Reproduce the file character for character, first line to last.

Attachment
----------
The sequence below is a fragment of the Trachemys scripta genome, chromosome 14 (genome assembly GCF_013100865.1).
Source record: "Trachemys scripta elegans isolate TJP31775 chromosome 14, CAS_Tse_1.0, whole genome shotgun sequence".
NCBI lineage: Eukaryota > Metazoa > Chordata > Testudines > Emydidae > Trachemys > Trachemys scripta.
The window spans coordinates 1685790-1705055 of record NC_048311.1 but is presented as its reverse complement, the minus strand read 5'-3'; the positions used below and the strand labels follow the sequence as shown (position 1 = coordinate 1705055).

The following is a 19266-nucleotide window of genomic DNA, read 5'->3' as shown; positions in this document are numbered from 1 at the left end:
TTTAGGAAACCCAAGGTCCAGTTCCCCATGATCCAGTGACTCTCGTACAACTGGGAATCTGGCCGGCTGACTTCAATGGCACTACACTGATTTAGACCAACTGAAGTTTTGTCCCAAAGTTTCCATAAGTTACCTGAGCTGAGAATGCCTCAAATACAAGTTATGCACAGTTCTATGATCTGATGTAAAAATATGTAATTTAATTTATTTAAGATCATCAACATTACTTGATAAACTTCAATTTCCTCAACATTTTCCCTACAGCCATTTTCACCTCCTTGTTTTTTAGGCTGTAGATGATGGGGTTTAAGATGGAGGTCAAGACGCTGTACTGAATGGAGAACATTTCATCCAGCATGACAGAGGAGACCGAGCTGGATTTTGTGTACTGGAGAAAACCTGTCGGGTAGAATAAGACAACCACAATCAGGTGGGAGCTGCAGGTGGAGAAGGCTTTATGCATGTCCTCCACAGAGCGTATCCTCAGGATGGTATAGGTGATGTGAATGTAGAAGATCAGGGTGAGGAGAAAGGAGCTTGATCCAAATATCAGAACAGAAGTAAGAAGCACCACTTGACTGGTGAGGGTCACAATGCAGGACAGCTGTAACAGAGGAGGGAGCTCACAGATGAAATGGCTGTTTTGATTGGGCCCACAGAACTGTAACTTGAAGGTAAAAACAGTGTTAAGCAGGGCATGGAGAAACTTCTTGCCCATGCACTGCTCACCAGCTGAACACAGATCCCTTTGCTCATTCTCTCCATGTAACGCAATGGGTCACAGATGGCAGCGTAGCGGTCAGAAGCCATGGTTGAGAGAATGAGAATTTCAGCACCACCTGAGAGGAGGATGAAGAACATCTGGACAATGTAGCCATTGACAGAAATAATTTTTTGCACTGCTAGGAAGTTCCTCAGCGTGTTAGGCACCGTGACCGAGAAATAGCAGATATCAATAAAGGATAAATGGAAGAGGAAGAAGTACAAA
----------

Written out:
The sequence below is a fragment of the Trachemys scripta genome, chromosome 14 (genome assembly GCF_013100865.1).
Source record: "Trachemys scripta elegans isolate TJP31775 chromosome 14, CAS_Tse_1.0, whole genome shotgun sequence".
NCBI lineage: Eukaryota > Metazoa > Chordata > Testudines > Emydidae > Trachemys > Trachemys scripta.
The window spans coordinates 1685790-1705055 of record NC_048311.1 but is presented as its reverse complement, the minus strand read 5'-3'; the positions used below and the strand labels follow the sequence as shown (position 1 = coordinate 1705055).

The following is a 19266-nucleotide window of genomic DNA, read 5'->3' as shown; positions in this document are numbered from 1 at the left end:
TTTAGGAAACCCAAGGTCCAGTTCCCCATGATCCAGTGACTCTCGTACAACTGGGAATCTGGCCGGCTGACTTCAATGGCACTACACTGATTTAGACCAACTGAAGTTTTGTCCCAAAGTTTCCATAAGTTACCTGAGCTGAGAATGCCTCAAATACAAGTTATGCACAGTTCTATGATCTGATGTAAAAATATGTAATTTAATTTATTTAAGATCATCAACATTACTTGATAAACTTCAATTTCCTCAACATTTTCCCTACAGCCATTTTCACCTCCTTGTTTTTTAGGCTGTAGATGATGGGGTTTAAGATGGAGGTCAAGACGCTGTACTGAATGGAGAACATTTCATCCAGCATGACAGAGGAGACCGAGCTGGATTTTGTGTACTGGAGAAAACCTGTCGGGTAGAATAAGACAACCACAATCAGGTGGGAGCTGCAGGTGGAGAAGGCTTTATGCATGTCCTCCACAGAGCGTATCCTCAGGATGGTATAGGTGATGTGAATGTAGAAGATCAGGGTGAGGAGAAAGGAGCTTGATCCAAATATCAGAACAGAAGTAAGAAGCACCACTTGACTGGTGAGGGTCACAATGCAGGACAGCTGTAACAGAGGAGGGAGCTCACAGATGAAATGGCTGTTTTGATTGGGCCCACAGAACTGTAACTTGAAGGTAAAAACAGTGTTAAGCAGGGCATGGAGAAACTTCTTGCCCATGCACTGCTCACCAGCTGAACACAGATCCCTTTGCTCATTCTCTCCATGTAACGCAATGGGTCACAGATGGCAGCGTAGCGGTCAGAAGCCATGGTTGAGAGAATGAGAATTTCAGCACCACCTGAGAGGAGGATGAAGAACATCTGGACAATGTAGCCATTGACAGAAATAATTTTTTGCACTGCTAGGAAGTTCCTCAGCGTGTTAGGCACCGTGACCGAGAAATAGCAGATATCAATAAAGGATAAATGGAAGAGGAAGAAGTACAAA